Posted by Literary Titan
Five Fathoms Beneath follows Ambrose as he must deal with the emotional and untimely death of his father. What was the inspiration for the setup to this intriguing novel?
Without giving away too much personal information, I have experience with both cancer and bipolar disorder. That said, an author who chooses to write about mental illness is taking on a great responsibility–how we depict illnesses in fiction impact how people view those illnesses in reality. That led me to do research, and early in that process, I came across an article about the high incidence rate of suicide in the medical profession. There’s relatively little written on the topic, which isn’t surprising when you consider a mental illness diagnosis can adversely impact a doctor’s career. As someone outside the profession, however, I could write freely about the topic, without anyone assuming I was writing about myself or a colleague. And so I came up with the idea of writing a story about a family of medical doctors who deal across the generations with suicide and mental illness, especially depression.
This book deals with mental illness is a passionate and understanding way. Why was this an important topic for you to explore?
At the beginning of, “The Fault in Our Stars,” in his Author’s Note, John Green writes that it’s a fundamental assumption of our species that made-up stories matter. I think Green is absolutely correct because fiction informs how we view the world, and consequently, as writers, we not only have the power to entertain, but we also have the power to explore deeper themes and potentially change the world in a positive way.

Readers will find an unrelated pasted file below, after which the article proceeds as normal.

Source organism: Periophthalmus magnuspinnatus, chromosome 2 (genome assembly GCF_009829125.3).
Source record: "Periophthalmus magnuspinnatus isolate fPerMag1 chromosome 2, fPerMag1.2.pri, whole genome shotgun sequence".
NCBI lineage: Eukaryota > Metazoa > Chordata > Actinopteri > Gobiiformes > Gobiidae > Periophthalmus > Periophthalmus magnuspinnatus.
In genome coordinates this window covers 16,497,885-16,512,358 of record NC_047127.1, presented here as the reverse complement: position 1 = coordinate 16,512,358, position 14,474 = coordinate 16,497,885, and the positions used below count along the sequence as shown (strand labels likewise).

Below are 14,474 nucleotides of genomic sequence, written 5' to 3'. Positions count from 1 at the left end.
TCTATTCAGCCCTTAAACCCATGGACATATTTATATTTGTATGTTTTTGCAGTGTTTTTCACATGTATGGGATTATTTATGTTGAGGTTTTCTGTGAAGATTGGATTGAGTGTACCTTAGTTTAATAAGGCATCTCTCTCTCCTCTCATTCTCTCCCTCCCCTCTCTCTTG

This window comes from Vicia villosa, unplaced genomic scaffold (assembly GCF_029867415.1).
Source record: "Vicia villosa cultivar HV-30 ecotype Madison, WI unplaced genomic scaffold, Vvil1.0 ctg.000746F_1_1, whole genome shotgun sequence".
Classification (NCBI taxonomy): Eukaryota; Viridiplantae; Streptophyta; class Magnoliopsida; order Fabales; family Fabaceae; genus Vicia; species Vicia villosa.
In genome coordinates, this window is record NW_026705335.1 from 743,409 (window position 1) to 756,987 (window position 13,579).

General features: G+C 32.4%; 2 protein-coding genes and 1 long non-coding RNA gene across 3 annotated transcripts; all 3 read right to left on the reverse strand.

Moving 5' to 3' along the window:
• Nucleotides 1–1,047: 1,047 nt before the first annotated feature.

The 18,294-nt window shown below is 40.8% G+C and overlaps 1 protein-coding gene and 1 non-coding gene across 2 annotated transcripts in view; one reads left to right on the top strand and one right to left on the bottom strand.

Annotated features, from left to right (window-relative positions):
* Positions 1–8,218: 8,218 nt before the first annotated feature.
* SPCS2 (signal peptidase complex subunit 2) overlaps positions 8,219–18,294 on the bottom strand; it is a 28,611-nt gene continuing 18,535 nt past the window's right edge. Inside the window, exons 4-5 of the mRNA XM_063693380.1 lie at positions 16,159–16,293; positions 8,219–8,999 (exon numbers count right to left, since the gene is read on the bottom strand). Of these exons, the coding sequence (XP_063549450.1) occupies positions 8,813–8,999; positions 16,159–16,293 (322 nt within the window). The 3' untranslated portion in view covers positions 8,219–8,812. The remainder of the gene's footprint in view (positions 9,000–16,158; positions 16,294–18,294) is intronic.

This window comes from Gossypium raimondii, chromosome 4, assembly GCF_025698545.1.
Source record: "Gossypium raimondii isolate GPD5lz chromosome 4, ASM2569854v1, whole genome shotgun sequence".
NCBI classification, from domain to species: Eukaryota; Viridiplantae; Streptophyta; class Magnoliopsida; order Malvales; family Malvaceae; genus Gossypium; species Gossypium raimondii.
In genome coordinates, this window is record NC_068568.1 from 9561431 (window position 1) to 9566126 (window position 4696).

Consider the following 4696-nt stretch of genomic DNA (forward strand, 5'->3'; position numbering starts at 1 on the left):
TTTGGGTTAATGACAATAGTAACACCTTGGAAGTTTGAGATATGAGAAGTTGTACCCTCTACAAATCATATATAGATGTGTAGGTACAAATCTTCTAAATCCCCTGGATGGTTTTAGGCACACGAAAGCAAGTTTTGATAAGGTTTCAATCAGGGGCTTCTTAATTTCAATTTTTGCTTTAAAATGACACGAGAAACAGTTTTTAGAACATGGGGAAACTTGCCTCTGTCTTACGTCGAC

We’re almost two decades into the supposedly “progressive” and “woke” twenty-first century, and mental illness is still being used as a pejorative or as a way to fear monger. And that’s even by people who frankly should know better. The stigma attached to mental illness dissuades people from seeking help. Not seeking help costs lives. And that’s something which impacts us all — whether it’s on the personal level when someone in our family is suffering, or on the societal level when we lose our best and brightest. We all should care about mental health because mental health is something which impacts us all.
My hope is Five Fathoms Beneath causes people to pause, rethink what mental illness looks like, and gets them talking about mental illness and suicide prevention.
Ambrose is a unique character that I liked watching change over time. What were some ideas you wanted to capture while creating his character?
I didn’t intend for Ambrose to speak for everyone with depression because depression exists on a spectrum and besides, everyone’s experience is unique and different. That said, with Ambrose’s character, the reader gets some insight into how a depressed person thinks. For example, when he snaps at his patients, it’s not because he’s an inherently bad person, it’s because he’s overwhelmed, exhausted, and struggling with his mental health. Ambrose also accurately depicts why it is difficult for members of certain professions to get help, and the serious impact and far-reaching effects an illness like depression can have on a person’s marriage, family, and life.